Triumph in River City
AMT's The Music Man Is a Big Success: Emphasis on Big
By Robert Faires
MAY 22, 2000: Texas has towns -- by-god real municipalities -- that are smaller than the theatrical one in the current Austin Musical Theatre production of The Music Man.
When the citizens of River City appear from the sides of the Palmer Auditorium stage to sing about their Io-way stubbornness and contrary disposition, they don't trickle out in a modest stream of mock Midwesterners -- that dozen or two you expect in a local musical production. No, they gush out in a great flow of humanity: 20, 30, 40 Iowans ... and they keep coming! They reach 50, 60, 70 ... and still they come! Ultimately, more than 80 of these cornfield curmudgeons fill the stage, so many that they crowd out our view of the geometrically precise Victorian homes and town square shops with which set designer James Fouchard has so prettily defined both the turn-of-the-century setting and the Midwesterners' square-corners sensibility. Perhaps in this day of megabytes and Million Mom Marches, a number that falls shy of three digits might seem less than noteworthy, especially when rendered flatly on a newspaper page, but applied to a throng of singing, dancing bodies assembled under a proscenium arch, it's impressive. The spectacle of it is enough to sweep you up into Meredith Willson's nostalgic world and think, That is a whole town up there. Ye gods!
Now, that's not to say that this show by Austin Musical Theatre (AMT) succeeds solely on the size of its cast or that you can't do a completely creditable production of this musical with fewer people. It doesn't and you can; indeed, many folks have. But The Music Man is one of those shows that really lends itself to the kind of expanded company that Austin Musical Theatre is using. After all, it's the story of one man against an entire community; it's about that man using his considerable powers of persuasion to bring every member of the community under his spell. Your staging of this musical may have a humdinger of a Harold Hill -- and AMT surely has one in the folksily winning Larry Gatlin -- but without a strong batch of stiff-necked River City rubes for him to cozy up to and sweet-talk and finagle, you don't have a show.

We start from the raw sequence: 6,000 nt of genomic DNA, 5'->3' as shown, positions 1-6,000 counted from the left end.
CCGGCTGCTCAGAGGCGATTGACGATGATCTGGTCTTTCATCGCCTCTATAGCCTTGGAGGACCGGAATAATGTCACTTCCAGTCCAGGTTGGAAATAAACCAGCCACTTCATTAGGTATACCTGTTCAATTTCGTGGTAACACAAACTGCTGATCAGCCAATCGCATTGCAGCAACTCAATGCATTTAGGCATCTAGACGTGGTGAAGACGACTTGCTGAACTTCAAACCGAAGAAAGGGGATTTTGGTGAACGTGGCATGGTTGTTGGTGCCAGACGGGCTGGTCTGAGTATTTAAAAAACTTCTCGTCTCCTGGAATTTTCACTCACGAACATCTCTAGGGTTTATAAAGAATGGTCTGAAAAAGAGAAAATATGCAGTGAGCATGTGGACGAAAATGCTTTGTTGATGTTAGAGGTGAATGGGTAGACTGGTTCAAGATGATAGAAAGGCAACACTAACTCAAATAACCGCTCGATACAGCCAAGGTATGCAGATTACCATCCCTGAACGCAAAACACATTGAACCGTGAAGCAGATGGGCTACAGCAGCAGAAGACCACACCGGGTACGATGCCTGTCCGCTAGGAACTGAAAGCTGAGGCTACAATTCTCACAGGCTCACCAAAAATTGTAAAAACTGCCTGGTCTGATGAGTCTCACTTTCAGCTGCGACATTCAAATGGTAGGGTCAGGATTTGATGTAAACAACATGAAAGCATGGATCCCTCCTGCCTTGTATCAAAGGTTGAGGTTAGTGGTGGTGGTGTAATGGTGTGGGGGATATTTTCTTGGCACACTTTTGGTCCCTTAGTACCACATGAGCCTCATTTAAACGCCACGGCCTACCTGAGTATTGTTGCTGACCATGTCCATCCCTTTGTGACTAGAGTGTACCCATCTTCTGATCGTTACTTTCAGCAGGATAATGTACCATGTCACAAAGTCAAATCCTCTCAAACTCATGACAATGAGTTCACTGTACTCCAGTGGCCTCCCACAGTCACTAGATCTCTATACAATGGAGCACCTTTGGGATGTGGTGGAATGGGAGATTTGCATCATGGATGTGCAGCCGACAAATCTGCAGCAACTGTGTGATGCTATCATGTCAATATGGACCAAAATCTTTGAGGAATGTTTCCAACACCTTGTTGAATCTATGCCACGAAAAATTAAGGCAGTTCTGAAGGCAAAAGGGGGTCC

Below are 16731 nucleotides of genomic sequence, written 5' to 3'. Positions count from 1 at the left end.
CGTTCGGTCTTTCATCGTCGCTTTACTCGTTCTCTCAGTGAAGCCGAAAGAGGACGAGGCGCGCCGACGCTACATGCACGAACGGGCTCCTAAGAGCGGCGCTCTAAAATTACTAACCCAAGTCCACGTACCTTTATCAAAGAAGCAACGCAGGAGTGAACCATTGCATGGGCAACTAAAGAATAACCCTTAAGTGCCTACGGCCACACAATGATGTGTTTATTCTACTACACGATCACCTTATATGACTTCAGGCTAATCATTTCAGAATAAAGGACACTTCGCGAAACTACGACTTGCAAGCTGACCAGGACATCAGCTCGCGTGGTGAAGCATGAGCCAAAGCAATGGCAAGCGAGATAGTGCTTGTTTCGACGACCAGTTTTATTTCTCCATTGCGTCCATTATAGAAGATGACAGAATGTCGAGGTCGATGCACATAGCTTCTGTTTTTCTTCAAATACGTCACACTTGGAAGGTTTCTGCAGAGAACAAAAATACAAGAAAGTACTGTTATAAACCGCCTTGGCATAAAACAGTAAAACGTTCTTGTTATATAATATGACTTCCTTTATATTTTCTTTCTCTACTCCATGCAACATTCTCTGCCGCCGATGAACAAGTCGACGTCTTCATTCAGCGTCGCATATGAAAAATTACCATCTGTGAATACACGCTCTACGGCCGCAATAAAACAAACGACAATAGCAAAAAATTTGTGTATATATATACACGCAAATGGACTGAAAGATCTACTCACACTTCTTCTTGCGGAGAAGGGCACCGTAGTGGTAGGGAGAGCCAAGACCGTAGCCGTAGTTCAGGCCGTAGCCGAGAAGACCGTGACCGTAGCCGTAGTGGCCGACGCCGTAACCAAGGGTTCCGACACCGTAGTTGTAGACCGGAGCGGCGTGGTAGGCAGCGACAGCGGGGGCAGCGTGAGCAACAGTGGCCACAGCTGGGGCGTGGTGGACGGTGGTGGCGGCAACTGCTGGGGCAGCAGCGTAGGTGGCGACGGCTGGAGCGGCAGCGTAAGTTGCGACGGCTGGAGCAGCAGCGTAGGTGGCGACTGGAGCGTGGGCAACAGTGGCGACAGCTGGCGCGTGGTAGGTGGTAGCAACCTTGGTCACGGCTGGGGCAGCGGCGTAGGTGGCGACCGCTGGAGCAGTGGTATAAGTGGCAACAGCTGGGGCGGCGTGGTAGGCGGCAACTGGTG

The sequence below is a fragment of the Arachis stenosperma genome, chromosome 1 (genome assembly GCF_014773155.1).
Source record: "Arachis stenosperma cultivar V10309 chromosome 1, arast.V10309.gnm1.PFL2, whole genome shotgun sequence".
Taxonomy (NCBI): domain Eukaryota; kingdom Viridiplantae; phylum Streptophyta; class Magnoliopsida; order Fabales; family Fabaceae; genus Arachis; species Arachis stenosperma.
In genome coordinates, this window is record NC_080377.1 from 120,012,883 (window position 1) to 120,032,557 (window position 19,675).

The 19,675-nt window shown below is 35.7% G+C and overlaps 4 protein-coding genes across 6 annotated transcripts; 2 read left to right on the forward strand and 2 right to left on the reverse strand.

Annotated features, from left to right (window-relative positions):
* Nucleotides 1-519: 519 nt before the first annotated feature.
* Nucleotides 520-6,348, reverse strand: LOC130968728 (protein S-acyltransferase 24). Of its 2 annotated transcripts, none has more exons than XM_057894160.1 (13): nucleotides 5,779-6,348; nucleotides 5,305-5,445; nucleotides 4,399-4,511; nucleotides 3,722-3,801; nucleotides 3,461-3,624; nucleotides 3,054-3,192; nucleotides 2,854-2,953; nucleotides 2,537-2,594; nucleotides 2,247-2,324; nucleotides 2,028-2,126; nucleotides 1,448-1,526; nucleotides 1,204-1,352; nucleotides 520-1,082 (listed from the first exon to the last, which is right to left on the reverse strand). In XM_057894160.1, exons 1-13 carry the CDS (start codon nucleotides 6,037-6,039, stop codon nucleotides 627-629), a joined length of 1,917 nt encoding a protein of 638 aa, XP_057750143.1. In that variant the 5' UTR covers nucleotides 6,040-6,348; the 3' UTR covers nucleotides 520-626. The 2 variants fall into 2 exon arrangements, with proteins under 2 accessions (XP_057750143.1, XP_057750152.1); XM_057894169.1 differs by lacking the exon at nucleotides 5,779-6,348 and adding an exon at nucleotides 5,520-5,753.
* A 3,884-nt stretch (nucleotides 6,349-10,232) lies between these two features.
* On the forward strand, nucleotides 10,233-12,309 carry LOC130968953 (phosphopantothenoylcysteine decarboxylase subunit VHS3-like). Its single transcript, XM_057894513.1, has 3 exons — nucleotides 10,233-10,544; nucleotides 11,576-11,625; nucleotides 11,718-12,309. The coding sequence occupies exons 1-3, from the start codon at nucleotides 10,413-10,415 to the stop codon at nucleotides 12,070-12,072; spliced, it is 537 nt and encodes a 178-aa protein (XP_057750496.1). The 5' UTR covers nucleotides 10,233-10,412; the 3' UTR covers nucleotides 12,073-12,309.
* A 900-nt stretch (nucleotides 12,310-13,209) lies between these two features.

In fact, the portrait of these townsfolk is one of Meredith Willson's landmark achievements with The Music Man. Almost no other classic American musical gives us such an expansive view of a whole community: its young people, its grown-ups, its families, its merchants and municipal leaders and busybodies, its pastimes and civic celebrations, its sense of history, its sense of culture, its sense of self. All of it is meticulously laid out in Willson's delightful book and lyrics, pillaged from his childhood memories of life in Mason City, Iowa, circa 1910. Willson seems to want us to know this time and place as intimately as he does, and so he guides us on a stroll down the main street, pointing out this business and that; he sits us down in the school gymnasium bleachers to view a civic historical pageant; he clues us in to the private squabbles and pecadilloes that hide behind the lace curtains of the town's gingerbread homes.